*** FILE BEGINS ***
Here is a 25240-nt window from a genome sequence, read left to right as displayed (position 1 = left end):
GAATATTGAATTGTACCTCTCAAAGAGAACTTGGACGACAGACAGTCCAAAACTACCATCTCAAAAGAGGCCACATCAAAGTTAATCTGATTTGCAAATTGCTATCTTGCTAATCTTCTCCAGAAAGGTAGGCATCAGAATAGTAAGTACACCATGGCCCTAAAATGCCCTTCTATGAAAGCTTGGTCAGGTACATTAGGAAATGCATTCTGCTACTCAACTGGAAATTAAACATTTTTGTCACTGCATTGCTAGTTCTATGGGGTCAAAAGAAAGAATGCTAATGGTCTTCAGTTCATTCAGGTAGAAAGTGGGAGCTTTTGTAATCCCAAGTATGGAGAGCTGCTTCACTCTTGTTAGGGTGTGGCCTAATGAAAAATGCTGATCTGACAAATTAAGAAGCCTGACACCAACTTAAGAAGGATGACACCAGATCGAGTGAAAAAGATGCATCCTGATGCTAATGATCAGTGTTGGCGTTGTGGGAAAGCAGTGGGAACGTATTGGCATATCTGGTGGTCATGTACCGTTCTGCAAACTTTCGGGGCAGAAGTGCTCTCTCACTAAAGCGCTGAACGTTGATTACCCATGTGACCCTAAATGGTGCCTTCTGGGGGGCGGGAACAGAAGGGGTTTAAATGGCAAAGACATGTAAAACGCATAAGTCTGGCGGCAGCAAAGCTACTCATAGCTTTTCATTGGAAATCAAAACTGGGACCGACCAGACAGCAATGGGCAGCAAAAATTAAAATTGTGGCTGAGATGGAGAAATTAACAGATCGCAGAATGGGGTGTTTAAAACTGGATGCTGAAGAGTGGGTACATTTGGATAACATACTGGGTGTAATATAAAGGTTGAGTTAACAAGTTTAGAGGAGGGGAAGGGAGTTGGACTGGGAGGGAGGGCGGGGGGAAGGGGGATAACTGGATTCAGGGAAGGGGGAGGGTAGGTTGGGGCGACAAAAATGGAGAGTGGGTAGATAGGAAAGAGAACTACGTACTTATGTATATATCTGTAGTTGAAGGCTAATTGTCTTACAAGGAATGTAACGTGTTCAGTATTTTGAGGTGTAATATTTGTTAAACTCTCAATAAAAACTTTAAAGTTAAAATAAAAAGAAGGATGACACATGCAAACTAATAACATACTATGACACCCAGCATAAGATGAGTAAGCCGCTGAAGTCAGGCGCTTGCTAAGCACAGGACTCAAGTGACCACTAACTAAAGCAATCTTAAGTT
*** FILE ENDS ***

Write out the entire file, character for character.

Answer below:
Here is a 25240-nt window from a genome sequence, read left to right as displayed (position 1 = left end):
GAATATTGAATTGTACCTCTCAAAGAGAACTTGGACGACAGACAGTCCAAAACTACCATCTCAAAAGAGGCCACATCAAAGTTAATCTGATTTGCAAATTGCTATCTTGCTAATCTTCTCCAGAAAGGTAGGCATCAGAATAGTAAGTACACCATGGCCCTAAAATGCCCTTCTATGAAAGCTTGGTCAGGTACATTAGGAAATGCATTCTGCTACTCAACTGGAAATTAAACATTTTTGTCACTGCATTGCTAGTTCTATGGGGTCAAAAGAAAGAATGCTAATGGTCTTCAGTTCATTCAGGTAGAAAGTGGGAGCTTTTGTAATCCCAAGTATGGAGAGCTGCTTCACTCTTGTTAGGGTGTGGCCTAATGAAAAATGCTGATCTGACAAATTAAGAAGCCTGACACCAACTTAAGAAGGATGACACCAGATCGAGTGAAAAAGATGCATCCTGATGCTAATGATCAGTGTTGGCGTTGTGGGAAAGCAGTGGGAACGTATTGGCATATCTGGTGGTCATGTACCGTTCTGCAAACTTTCGGGGCAGAAGTGCTCTCTCACTAAAGCGCTGAACGTTGATTACCCATGTGACCCTAAATGGTGCCTTCTGGGGGGCGGGAACAGAAGGGGTTTAAATGGCAAAGACATGTAAAACGCATAAGTCTGGCGGCAGCAAAGCTACTCATAGCTTTTCATTGGAAATCAAAACTGGGACCGACCAGACAGCAATGGGCAGCAAAAATTAAAATTGTGGCTGAGATGGAGAAATTAACAGATCGCAGAATGGGGTGTTTAAAACTGGATGCTGAAGAGTGGGTACATTTGGATAACATACTGGGTGTAATATAAAGGTTGAGTTAACAAGTTTAGAGGAGGGGAAGGGAGTTGGACTGGGAGGGAGGGCGGGGGGAAGGGGGATAACTGGATTCAGGGAAGGGGGAGGGTAGGTTGGGGCGACAAAAATGGAGAGTGGGTAGATAGGAAAGAGAACTACGTACTTATGTATATATCTGTAGTTGAAGGCTAATTGTCTTACAAGGAATGTAACGTGTTCAGTATTTTGAGGTGTAATATTTGTTAAACTCTCAATAAAAACTTTAAAGTTAAAATAAAAAGAAGGATGACACATGCAAACTAATAACATACTATGACACCCAGCATAAGATGAGTAAGCCGCTGAAGTCAGGCGCTTGCTAAGCACAGGACTCAAGTGACCACTAACTAAAGCAATCTTAAGTT